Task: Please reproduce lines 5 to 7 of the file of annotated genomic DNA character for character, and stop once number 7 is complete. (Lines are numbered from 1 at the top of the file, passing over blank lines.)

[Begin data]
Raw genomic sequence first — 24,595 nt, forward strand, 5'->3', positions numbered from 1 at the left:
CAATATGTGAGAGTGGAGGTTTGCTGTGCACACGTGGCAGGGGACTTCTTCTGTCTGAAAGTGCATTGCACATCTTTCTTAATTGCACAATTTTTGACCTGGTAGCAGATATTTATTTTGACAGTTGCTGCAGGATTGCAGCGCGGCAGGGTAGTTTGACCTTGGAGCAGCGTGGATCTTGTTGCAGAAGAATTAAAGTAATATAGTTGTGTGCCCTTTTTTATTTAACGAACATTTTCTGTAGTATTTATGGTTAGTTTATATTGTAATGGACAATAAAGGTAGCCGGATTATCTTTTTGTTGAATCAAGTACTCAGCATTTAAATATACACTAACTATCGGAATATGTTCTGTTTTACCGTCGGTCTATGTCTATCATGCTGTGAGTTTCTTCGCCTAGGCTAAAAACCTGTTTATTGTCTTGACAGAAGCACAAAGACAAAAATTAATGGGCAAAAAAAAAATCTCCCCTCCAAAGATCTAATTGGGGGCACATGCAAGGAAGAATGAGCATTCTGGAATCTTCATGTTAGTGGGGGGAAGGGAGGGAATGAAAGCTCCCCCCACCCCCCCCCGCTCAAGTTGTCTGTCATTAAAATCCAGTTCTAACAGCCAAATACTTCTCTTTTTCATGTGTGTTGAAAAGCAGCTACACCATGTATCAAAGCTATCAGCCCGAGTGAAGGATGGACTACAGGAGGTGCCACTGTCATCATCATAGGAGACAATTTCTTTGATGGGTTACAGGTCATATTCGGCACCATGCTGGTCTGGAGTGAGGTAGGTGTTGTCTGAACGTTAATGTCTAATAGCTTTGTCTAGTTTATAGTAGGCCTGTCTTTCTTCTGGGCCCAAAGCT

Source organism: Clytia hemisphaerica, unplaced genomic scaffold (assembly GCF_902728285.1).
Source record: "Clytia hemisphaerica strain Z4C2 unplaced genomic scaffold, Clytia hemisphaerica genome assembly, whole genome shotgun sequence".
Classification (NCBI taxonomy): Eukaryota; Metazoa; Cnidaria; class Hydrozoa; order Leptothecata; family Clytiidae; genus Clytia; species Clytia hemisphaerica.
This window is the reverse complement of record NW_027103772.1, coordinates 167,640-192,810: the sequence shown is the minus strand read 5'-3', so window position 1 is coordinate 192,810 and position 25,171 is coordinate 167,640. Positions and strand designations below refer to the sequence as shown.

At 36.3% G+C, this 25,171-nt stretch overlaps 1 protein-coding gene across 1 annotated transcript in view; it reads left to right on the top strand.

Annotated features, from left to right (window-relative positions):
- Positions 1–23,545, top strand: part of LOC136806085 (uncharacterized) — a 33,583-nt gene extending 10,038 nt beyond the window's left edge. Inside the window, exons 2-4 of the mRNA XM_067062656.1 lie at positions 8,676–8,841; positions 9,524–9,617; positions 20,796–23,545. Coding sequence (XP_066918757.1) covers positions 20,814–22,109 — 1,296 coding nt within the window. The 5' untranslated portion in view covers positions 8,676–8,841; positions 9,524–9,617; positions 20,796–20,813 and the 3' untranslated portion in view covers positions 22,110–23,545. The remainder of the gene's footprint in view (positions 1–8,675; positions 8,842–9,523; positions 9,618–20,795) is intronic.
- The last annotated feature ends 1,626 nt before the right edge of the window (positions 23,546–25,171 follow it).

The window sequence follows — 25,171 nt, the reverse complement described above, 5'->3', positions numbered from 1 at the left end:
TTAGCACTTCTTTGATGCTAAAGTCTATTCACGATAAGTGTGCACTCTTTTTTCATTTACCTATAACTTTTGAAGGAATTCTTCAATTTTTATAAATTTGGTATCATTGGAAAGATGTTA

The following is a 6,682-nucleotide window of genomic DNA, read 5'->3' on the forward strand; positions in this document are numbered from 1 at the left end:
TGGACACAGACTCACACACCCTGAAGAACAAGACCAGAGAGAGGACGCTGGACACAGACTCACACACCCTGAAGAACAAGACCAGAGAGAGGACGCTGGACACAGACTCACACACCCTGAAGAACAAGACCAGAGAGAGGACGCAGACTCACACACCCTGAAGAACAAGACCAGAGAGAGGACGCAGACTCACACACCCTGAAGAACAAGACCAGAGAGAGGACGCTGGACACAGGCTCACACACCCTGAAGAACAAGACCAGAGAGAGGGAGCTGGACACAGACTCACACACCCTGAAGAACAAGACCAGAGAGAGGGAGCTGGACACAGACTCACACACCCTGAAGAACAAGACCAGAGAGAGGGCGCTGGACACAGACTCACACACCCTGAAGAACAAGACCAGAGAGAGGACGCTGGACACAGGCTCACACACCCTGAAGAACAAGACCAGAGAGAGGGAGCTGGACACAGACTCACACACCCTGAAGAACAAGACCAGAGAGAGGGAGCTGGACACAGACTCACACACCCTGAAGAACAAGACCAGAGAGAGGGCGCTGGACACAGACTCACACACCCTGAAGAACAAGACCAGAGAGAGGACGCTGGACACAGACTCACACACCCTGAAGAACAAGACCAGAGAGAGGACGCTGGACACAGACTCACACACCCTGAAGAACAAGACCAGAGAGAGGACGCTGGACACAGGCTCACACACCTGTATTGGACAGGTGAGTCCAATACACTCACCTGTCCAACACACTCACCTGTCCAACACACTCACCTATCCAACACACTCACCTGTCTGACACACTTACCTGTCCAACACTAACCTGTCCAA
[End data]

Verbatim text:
Classification (NCBI taxonomy): Eukaryota; Metazoa; Cnidaria; class Hydrozoa; order Leptothecata; family Clytiidae; genus Clytia; species Clytia hemisphaerica.
This window is the reverse complement of record NW_027103772.1, coordinates 167,640-192,810: the sequence shown is the minus strand read 5'-3', so window position 1 is coordinate 192,810 and position 25,171 is coordinate 167,640. Positions and strand designations below refer to the sequence as shown.

At 36.3% G+C, this 25,171-nt stretch overlaps 1 protein-coding gene across 1 annotated transcript in view; it reads left to right on the top strand.